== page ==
A person in a navy shirt carrying a tray of rootbeer cocktails and a Coke.
The Frosted Tip, a rootbeer cocktail.

Francis’s bar menu, carefully fine-tuned by Kosevich, Byrne, and the Francis team, has none of the above. A few highlights are an entirely vegan Negroni, a frosty rootbeer cocktail topped with whorls of tonka bean foam, and a Mezcal-based Ultima Palabra made with an egg white foam alternative. “For years bartenders and mixologists have been utilizing aquafaba (canned chickpea liquid) for this, but it can have a pretty offputting aroma,” wrote Johnston. “Earl Giles introduced us to methylcellulose, which has a beautiful thickening effect without any of the undesirable smell.”

It was tricky to track down vegan wines, beers, and liqueurs — there’s no universal vegan certification regulated by the USDA or FDA. Sites like Barnivore, a directory of vegan and vegetarian liquors, wines, and beers, were a big help, says Kosevich. But they’re not comprehensive. “Especially once you get into European products, it can be really hard to find anybody that’s going to tell you what they’re doing,” says Kosevich. “If you’re talking about products that have been made for 100 years, odds are they’re being made in a very traditional way.”

Ultimately, the Francis and Earl Giles team tracked down many manufacturers individually. “One fun thing we found out was that Magners Cider produced in Ireland is not vegan, but that produced in the US is vegan friendly (despite what Barnivore says),” wrote Johnston. “The quality manager of the company sent us a “letter of guarantee” to keep on file. Things change and it’s a challenge to keep up with those changes, but it’s what we signed up for.”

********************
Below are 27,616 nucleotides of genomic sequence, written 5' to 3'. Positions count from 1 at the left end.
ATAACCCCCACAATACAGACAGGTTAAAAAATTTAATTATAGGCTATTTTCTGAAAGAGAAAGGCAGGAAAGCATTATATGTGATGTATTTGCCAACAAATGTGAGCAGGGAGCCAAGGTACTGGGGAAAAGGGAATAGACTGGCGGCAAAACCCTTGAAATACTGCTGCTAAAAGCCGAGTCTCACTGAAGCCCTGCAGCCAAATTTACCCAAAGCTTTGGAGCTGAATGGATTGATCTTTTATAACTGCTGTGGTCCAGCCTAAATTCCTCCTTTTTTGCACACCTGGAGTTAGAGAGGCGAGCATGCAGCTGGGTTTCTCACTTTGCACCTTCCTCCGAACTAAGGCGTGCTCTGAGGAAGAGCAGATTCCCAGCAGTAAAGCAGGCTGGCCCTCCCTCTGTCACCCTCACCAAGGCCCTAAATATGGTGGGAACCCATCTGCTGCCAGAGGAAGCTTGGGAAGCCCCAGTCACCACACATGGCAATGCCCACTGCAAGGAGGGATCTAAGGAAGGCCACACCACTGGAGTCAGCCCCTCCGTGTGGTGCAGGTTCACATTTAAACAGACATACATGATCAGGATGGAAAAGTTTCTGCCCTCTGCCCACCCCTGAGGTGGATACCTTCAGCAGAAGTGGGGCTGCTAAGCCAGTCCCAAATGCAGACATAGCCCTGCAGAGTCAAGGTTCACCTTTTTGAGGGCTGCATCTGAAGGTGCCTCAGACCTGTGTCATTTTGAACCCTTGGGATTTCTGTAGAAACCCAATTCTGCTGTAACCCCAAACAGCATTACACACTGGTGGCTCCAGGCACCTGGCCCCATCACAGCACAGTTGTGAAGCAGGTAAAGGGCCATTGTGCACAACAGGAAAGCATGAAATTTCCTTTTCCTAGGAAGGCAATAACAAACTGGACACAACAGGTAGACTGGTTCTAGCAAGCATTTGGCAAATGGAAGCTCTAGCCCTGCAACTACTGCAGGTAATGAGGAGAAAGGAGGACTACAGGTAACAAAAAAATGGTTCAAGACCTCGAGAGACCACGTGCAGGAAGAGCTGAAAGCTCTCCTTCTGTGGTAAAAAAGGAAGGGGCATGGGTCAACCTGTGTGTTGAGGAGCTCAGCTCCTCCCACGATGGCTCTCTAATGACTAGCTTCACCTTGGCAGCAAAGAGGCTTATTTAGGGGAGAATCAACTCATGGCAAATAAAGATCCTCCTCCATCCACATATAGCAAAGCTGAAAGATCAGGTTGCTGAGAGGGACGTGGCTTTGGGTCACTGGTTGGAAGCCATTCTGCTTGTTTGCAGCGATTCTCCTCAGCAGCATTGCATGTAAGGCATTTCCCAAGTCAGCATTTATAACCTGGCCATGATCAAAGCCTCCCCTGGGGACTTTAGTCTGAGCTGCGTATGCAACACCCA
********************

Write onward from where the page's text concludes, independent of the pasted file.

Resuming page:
A vegan burger topped with vegan bacon with fries and ketchup in basket lined with white-and-black checkered paper.
Francis’s Baconator burger, topped with seitan bacon.
Three cocktails sitting next to one another on a bar. The far left is an amber color, the middle is a deep red, and the far right is yellow with a wedge of dried pineapple.
From left: the Cherry Crush, Schrutes and Ladders, and Whistling Bird.
A white wall with a neon sign that reads “Killer Burgers” and a person sitting on a chair underneath it.
Francis added a full bar to the former Sen Yai Sen Lek space.

They also found an invaluable resource in the form of the Twin Cities bar scene itself. Francis may be the Twin Cities’ only entirely vegan full bar, but many local distilleries are already using vegan processes. (Hark! Cafe previous served vegan drinks, but it’s now operating as a bakery and cafe; Reverie serves beer and wine.) To craft Francis’s Ultima Palabra, for example, Kosevich sourced a honey-free génépy from Norseman Distillery. Tattersall uses vegan fining agents, as does Earl Giles itself — two of the heirloom liqueurs are made with mushroom-derived chitosan.

Kosevich has worked on more than 70 projects during his 15 years in the industry. These days, he says, much of what he does is vegan. Even the creamy, New Orleans-style dessert drinks at Mr. Paul’s Supper Club are dairy-free. To him, it’s a matter of hospitality — of accommodating the greatest percentage of diners he can. “I’m also known to make a bacon fat-washed Old Fashioned from time to time,” says Kosevich. “But I do want to make sure that we’re being true to our programming and trying to cast the widest net with our beverages.”